Project description:Galectins are carbohydrate-binding proteins overexpressed in bladder cancer (BCa) cells. Dendritic galactose moieties have a high affinity for galectin-expressing tumor cells. We radiolabeled a dendritic galactose carbohydrate with 18F (18F-labeled galactodendritic unit 4) and examined its potential in imaging urothelial malignancies. Methods: The 18F-labeled first-generation galactodendritic unit 4 was obtained from its tosylate precursor. We conducted in vivo studies in a galectin-expressing UMUC3 orthotopic BCa model to determine the ability of 18F-labeled galactodendritic unit 4 to image BCa. Results: Intravesical administration of 18F-labeled galactodendritic unit 4 allowed specific accumulation of the carbohydrate radiotracer in galectin-1-overexpressing UMUC3 orthotopic tumors when imaged with PET. The 18F-labeled galactodendritic unit 4 was not found to accumulate in nontumor murine bladders. Conclusion: The 18F-labeled galactodendritic unit 4 and similar analogs may be clinically relevant and exploitable for PET imaging of galectin-1-overexpressing bladder tumors.
Project description:The majority deaths of cancer patients are related to metastasis, thus genes associated with cell motility interest us. SPOCK1 was elected by data mining and serial evaluation. In addition, SPOCK1 has been reported to be highly expressed in different human cancers and been related to adverse outcomes. Therefore, we validate its prognostic significance in urothelial carcinoma (UC).Real-time RT-PCR assay was used to detect SPOCK1 transcript level in 27 urinary tract urothelial carcinoma (UTUC) and 27 urinary bladder urothelial carcinoma (UBUC) samples. Immunohistochemistry evaluated by H-score determined SPOCK1 expressions in 340 UTUCs and 295 UBUCs. The transcript and protein expression were correlated with clinicopathological features. Further evaluations of the prognostic significance of SPOCK1 for disease-specific survival (DSS) and metastasis-free survival (MeFS) were analyzed.The expressions of SPOCK1 in UC were higher than those in normal urothelium by immunohistochemistry. The statistical analysis of clinicopathologic characteristics and immunohistochemistry showed that the higher expression of SPOCK1 was correlated to pT status (P<0.001), lymph node metastasis (UTUC, P=0.006; UBUC, P=0.033), higher histological grade (UTUC, P<0.001; UBUC, P<0.001), vascular invasion (UTUC, P<0.001; UBUC, P<0.001), perineurial invasion (UTUC, P<0.001; UBUC, P=0.001) and frequent mitosis (UTUC, P<0.001; UBUC, P=0.001). The prognosis of SPOCK1 of UC showed high SPOCK1 expression had significantly worse DSS and MeFS.The investigation demonstrated that the higher expression of SPOCK1 correlates with a poor prognosis in UC.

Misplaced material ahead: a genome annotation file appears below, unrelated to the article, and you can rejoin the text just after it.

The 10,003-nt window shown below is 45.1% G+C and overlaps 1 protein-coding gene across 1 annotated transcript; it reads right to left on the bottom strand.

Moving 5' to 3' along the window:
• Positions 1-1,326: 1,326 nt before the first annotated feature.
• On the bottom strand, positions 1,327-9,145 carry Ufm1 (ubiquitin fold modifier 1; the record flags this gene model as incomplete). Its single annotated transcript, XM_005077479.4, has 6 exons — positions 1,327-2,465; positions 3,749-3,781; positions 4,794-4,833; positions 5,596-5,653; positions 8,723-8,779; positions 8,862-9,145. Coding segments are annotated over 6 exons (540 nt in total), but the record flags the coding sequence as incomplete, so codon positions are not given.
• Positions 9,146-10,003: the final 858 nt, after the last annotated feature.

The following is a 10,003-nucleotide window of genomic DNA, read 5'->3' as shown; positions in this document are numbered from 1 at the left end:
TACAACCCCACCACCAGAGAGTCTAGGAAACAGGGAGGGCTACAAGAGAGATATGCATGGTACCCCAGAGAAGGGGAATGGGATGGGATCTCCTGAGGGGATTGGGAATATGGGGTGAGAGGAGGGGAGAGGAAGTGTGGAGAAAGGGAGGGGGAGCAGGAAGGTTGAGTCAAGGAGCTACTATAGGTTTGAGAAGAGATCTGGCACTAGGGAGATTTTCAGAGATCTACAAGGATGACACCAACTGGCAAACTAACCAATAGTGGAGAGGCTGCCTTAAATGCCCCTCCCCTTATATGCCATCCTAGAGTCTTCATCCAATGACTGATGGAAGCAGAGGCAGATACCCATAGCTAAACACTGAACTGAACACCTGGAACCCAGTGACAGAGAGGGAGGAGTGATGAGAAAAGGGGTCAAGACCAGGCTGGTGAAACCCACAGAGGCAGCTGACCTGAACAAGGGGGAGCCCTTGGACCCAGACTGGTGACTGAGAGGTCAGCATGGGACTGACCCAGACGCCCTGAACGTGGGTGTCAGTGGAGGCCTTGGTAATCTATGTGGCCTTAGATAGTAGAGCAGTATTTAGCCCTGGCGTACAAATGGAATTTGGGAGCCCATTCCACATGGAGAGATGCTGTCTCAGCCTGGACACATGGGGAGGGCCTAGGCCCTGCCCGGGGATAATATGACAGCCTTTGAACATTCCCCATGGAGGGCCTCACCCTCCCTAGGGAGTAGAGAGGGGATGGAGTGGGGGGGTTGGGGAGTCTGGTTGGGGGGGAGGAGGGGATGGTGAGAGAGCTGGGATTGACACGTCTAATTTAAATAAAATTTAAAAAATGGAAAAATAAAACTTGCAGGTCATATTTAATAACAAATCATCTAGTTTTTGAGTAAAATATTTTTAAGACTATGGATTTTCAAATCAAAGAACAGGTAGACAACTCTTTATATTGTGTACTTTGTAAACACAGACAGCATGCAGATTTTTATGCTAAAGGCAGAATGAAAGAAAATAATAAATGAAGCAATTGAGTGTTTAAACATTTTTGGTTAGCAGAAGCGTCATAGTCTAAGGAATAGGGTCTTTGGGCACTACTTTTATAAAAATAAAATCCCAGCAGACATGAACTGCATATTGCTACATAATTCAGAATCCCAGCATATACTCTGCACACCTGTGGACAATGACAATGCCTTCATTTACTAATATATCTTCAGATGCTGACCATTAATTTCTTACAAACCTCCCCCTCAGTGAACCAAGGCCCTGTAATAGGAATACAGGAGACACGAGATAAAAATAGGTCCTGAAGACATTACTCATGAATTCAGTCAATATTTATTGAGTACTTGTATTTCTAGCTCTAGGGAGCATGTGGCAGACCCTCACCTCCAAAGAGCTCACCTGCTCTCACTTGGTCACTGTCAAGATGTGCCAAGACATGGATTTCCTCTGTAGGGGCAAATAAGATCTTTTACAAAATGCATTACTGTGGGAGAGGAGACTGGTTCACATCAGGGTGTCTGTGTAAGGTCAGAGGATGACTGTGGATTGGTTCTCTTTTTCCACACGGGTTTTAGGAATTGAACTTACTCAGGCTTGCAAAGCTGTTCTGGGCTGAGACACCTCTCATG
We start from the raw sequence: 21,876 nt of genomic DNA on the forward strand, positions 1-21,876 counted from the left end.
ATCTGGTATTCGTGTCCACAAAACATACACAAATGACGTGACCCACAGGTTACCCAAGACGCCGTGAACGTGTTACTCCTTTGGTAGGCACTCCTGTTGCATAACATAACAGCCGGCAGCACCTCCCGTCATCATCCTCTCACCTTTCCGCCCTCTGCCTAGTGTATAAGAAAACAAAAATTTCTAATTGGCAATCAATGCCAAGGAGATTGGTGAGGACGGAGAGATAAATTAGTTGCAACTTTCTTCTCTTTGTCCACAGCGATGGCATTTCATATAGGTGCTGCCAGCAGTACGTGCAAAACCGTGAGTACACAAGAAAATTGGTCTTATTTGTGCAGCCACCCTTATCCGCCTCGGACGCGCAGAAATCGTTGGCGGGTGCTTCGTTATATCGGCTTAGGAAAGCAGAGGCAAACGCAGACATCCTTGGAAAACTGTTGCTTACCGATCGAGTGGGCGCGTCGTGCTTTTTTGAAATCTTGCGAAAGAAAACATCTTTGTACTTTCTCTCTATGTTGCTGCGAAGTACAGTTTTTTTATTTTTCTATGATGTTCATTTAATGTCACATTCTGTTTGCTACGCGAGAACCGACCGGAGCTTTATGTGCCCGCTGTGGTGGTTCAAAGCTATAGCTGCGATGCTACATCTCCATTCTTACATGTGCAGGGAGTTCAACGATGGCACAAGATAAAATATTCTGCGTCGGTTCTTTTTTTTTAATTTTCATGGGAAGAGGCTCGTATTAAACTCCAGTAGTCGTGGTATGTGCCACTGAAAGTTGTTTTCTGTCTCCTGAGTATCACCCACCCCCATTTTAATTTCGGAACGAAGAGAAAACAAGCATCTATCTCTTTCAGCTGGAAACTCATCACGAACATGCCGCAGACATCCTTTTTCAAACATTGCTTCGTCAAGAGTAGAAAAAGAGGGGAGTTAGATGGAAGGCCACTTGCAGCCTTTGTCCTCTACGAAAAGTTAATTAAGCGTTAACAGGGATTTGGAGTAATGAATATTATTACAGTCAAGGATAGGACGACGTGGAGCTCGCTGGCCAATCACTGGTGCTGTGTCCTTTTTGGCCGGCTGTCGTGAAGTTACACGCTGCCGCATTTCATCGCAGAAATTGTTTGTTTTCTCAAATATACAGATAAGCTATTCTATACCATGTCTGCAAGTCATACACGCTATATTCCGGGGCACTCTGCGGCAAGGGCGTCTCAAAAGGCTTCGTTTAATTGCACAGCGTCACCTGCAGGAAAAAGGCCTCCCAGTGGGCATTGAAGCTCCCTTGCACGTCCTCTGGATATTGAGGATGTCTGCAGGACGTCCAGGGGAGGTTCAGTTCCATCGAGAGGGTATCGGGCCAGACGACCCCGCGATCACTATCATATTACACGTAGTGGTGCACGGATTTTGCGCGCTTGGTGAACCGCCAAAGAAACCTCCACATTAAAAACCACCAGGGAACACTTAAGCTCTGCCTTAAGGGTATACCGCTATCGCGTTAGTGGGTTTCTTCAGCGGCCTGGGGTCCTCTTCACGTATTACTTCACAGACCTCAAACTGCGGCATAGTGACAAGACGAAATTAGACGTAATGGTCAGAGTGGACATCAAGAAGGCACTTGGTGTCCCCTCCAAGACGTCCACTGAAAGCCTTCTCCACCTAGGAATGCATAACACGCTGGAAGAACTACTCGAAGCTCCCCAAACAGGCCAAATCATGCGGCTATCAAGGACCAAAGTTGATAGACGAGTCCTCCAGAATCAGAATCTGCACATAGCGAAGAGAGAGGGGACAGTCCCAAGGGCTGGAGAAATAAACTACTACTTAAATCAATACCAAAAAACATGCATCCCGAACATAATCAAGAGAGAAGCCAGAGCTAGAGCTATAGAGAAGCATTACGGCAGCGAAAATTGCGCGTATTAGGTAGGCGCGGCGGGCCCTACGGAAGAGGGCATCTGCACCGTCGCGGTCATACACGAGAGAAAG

Project description:We aimed at investigating effects of long non-coding RNA maternally expressed 3 (MEG3) on the proliferation, cell cycle and apoptosis of bladder urothelial carcinoma cells and regulatory relationships among lncRNA MEG3, miR-96 and ?-tropomyosin 1 (TPM1). Human clinical data from The Cancer Genome Atlas (TCGA) which contains bladder urothelial carcinoma tissues and adjacent tissues were used for analysis. The expression profiles of MEG3, miR-96, TPM1, cell cycle-related genes and apoptosis-related genes were examined by real-time quantitative polymerase chain reaction (RT-qPCR) and western blot. Regulating relationship among MEG3, miR-96 and TPM1 was confirmed by dual luciferase reporter assay. MTT assay and flow cytometry were performed to observe cell proliferation, cell cycle and apoptosis. The effects of lncRNA MEG3 on bladder urothelial carcinoma were confirmed both in vivo and in vitro. The mRNA expression and protein expression of MEG3, TPM1 were down-regulated in carcinoma tissues, whereas miR-96 expression was up-regulated. MEG3 overexpression resulted in miR-96 downregulation along with TPM1 upregulation, which inhibited cell proliferation and cell cycle but promoted cell apoptosis of bladder urothelial carcinoma cells in vitro, and at the same time inhibited tumor growth in vivo. In this process, expressions of apoptosis-related protein BCL2 associated X (Bax), cleaved-caspase 3 was up-regulated, whereas apoptosis regulator protein (Bcl-2) expression was suppressed when MEG3 was overexpressed, and cell cycle-related protein Cyclin D1 was down-regulated. LncRNA MEG3 low-expression promotes the proliferation and inhibits apoptosis of bladder urothelial carcinoma cells by regulating miR-96 along with TPM1.